Los Angeles County residents are generally less satisfied with their lives than they were before the pandemic, according to the third annual USC Dornsife LABarometer survey on livability and affordability, released today by the Center for Economic and Social Research at the USC Dornsife College of Letters, Arts and Sciences.
The survey, conducted from June 22 to Sept. 4, asked a representative sample of 1,600 L.A. County residents a series of questions about overall life satisfaction, future housing plans, neighborhood change, experiences with racial discrimination and crime-related stress as well as access to and affordability of critical resources like housing, health care and more.
“Angelenos are far less satisfied with their health, finances, family life and neighborhoods than they were last year,” said Kyla Thomas, director of USC Dornsife’s LABarometer and a sociologist. “Nonetheless, far fewer people are planning to leave L.A., a sign that the pandemic exodus may be slowing down. Moving, in general, declined in popularity this year, likely because of returns to in-person work and spikes in rent and interest rates.”
“The high rate of racial discrimination experienced by Asian and Black Angelenos is particularly disturbing,” added Thomas, who noted that reports of racial discrimination against Asians haven’t declined much since the height of the pandemic.
Finding of Los Angeles survey on livability and affordability
Three percent of Angelenos plan to leave L.A. in the next year — down from 10% in 2020 — and renters are driving most of the change.
- Economic conditions are likely behind the reported decline in plans to move as residents face skyrocketing rental costs and mortgage rates.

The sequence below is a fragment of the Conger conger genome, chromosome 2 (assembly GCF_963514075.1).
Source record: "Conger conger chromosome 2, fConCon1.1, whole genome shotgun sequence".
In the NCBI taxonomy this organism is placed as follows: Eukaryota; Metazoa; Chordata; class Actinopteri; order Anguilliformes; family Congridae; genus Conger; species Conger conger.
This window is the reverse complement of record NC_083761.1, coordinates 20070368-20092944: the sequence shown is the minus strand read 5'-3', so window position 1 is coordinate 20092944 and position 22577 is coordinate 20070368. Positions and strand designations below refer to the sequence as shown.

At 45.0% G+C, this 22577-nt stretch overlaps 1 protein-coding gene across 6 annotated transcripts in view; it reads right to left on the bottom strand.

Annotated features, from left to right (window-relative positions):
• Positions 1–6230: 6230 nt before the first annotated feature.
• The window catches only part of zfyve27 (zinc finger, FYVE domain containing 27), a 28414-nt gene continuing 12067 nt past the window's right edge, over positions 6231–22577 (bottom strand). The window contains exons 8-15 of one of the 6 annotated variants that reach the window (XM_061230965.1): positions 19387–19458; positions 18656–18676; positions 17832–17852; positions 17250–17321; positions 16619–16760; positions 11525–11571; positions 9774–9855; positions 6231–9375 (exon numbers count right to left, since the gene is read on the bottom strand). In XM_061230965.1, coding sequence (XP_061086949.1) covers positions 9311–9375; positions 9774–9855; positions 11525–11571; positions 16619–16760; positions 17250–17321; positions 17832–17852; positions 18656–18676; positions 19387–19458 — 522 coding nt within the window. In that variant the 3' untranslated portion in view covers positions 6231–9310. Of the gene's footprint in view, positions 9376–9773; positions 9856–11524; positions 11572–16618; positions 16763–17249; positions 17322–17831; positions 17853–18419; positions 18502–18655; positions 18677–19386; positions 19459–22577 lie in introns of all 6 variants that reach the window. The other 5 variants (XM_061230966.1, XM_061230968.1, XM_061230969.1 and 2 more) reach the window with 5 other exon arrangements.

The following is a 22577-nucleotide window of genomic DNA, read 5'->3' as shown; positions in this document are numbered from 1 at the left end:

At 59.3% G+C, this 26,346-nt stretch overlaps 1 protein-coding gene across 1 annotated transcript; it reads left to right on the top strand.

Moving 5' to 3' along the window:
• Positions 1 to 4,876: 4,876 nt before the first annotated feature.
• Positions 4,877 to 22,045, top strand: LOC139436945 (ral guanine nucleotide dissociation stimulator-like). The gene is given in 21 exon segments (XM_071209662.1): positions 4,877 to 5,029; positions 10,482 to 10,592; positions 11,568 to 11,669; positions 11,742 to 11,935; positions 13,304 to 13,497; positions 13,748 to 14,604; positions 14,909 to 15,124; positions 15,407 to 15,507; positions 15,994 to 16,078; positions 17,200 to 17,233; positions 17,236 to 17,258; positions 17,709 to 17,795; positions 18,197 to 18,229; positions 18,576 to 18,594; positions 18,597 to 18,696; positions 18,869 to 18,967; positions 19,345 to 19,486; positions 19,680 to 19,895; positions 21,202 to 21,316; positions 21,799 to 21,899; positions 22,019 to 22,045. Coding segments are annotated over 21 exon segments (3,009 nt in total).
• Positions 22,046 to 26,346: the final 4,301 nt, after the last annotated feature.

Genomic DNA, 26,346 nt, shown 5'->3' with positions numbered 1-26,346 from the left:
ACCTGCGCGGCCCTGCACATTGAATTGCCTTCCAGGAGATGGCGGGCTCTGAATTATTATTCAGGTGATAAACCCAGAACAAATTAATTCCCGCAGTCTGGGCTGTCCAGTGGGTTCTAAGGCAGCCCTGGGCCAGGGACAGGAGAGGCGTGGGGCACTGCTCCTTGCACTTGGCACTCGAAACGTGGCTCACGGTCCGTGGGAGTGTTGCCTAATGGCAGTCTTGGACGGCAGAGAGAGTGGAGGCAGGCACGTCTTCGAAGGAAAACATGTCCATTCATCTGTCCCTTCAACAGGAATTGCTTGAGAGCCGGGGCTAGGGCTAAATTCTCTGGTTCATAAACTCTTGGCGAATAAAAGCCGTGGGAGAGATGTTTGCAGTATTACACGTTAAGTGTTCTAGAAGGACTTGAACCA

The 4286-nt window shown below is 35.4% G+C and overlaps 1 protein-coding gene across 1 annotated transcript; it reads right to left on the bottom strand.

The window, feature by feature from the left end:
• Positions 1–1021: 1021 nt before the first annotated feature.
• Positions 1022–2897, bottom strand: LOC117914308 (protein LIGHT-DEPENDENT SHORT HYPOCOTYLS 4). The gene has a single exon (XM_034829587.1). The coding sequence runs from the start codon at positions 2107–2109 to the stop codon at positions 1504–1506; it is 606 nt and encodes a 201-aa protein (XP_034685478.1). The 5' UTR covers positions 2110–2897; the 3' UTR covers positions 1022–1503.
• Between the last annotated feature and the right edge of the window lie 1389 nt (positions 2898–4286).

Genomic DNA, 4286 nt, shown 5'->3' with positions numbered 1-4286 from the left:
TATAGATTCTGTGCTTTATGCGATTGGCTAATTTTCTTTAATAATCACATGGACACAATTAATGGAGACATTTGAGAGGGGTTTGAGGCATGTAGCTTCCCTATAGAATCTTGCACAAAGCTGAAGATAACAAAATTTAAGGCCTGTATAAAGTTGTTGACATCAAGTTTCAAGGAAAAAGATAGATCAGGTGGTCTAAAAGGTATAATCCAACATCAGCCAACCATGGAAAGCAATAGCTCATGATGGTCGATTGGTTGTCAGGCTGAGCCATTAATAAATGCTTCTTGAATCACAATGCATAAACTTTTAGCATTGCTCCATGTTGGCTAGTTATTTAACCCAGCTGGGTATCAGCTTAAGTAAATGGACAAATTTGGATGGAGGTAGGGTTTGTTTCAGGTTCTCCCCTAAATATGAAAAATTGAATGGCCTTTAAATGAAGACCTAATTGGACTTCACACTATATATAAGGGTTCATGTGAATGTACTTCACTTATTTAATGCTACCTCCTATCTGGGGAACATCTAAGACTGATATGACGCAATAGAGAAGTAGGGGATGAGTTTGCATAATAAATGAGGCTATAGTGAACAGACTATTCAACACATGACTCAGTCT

- In 2020, 12% of renters and 4% of homeowners reported plans to leave L.A. By 2022, the percentage of renters and homeowners both fell to 3%. To rule out population change as a confounding factor, researchers conducted a second analysis in which they restricted the sample to only residents that participated in both Wave 3 (2022) and Wave 2 (2020).
Forty-six percent of Asian Angelenos experienced racial/ethnic discrimination in the past year, up 2 percentage points from 2021.
- Results are consistent with reports of high rates of anti-Asian discrimination nationwide since the start of the COVID-19 pandemic.
- Black Angelenos have experienced an overall decline in reported racial/ethnic discrimination since 2020. While each of the racial/ethnic groups experienced declines in discrimination between 2020 and 2021, the slope of change among Black residents was especially pronounced, going from 65% in 2020 down to 29% in 2021. This was followed by a sharp increase to 36% by 2022.
- Hispanic Angelenos were the only racial group to experience a continued decline in incidents of perceived discrimination.
Nearly 3 in 4 Angelenos delayed or went without some type of medical care they needed over the last 12 months — primarily due to cost and availability challenges.
- Among the 9 in 10 Angelenos who needed some type of medical care in the past year, 72% delayed or left unaddressed at least one issue for which they needed care.
- Angelenos were most likely to delay or skip dental care (29%), mental health care (25%), specialty care (22%), vision care (21%) and primary care (18%).
- The most frequently cited reasons for delaying/forgoing care were cost (43%), lack of appointment availability (31%), not being able to take time off work (18%), lack of insurance coverage (16%) and feeling nervous to see a doctor (14%).
The survey of 1,178 L.A. County residents was conducted from June 22 to Sept. 4, 2022, by the USC Dornsife Center for Economic and Social Research. The survey participation rate was 73% and the margin of sampling error is 2.9 percentage points.
View the full report online.